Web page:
“It was so weird to see African Americans shut out like that,” he says.
Miller resolved to correct the picture in his latest book, “Black Smoke: African Americans and the United States of Barbecue,” published in April by the University of North Carolina Press. It continues an exploration of Black cooking that began with his 2013 book, “Soul Food: The Surprising Story of an American Cuisine,” which won an award from the James Beard Foundation.
I first met Miller when he was researching that volume and we got together for lunch at the Busy Bee Cafe in West End to talk about the differences between soul food and Southern country cooking. Over a plate of fried chicken, I asked how he was going to deal with barbecue. “That’s a whole other book,” he said, laughing. He didn’t want barbecue’s curly tail to wag the soul food dog.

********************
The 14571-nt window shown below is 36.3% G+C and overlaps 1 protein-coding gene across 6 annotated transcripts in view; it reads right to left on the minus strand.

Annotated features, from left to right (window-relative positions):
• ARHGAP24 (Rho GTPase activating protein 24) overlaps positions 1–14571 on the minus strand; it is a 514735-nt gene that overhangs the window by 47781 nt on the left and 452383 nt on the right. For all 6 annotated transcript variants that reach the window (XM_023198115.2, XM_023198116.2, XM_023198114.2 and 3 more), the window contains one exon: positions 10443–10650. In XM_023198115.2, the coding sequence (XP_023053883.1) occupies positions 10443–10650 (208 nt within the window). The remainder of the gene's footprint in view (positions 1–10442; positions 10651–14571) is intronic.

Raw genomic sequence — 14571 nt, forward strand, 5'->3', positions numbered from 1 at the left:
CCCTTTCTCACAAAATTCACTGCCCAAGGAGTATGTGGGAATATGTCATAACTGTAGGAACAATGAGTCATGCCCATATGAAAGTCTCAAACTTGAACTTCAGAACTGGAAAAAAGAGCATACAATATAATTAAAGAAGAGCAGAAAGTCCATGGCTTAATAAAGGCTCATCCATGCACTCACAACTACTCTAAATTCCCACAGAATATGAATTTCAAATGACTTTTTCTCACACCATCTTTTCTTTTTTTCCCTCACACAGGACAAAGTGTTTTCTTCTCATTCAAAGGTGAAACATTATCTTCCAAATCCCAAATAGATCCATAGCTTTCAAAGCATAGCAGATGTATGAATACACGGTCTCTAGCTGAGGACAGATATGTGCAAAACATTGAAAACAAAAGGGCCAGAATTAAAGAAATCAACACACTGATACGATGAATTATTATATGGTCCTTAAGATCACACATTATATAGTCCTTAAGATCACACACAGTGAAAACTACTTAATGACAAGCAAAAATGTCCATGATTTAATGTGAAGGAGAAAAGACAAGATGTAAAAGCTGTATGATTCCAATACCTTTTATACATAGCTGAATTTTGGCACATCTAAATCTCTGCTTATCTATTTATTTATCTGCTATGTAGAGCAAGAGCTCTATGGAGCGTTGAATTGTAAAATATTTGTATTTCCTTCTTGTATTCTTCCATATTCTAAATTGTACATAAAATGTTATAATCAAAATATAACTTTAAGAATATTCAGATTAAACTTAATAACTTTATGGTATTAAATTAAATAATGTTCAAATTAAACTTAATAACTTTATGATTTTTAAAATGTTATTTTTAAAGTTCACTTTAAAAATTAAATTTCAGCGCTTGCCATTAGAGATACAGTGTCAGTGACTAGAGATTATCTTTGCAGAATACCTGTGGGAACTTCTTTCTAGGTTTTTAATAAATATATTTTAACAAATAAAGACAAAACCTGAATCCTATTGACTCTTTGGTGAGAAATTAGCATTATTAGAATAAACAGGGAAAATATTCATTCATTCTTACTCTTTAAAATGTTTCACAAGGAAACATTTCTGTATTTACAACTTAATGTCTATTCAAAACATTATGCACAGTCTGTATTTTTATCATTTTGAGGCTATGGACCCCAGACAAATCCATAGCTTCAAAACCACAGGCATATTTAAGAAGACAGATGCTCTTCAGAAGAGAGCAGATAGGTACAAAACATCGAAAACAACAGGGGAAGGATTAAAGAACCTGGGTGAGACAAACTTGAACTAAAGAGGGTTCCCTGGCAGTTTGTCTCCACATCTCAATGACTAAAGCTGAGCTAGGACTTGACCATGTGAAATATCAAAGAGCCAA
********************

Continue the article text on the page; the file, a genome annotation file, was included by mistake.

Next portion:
One of the beautiful things about barbecue is that so many groups have contributed to it yet it belongs to none of them exclusively. Still, it’s an undeniable fact that African Americans are intimately interwoven with its history in good and bad ways. I wrestled with that contradiction in my 2019 book, “Smokelore: A Short History of Barbecue in America,” and addressed it directly in a chapter titled “The Color of ‘Cue.” Miller has devoted an entire book to the ticklish subject.
“So did Black people invent barbecue?” I asked him when we spoke recently, echoing the question that so many had asked me.
His answer held some surprises.
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SOURCE: The Atlanta Journal-Constitution, Jim Auchmutey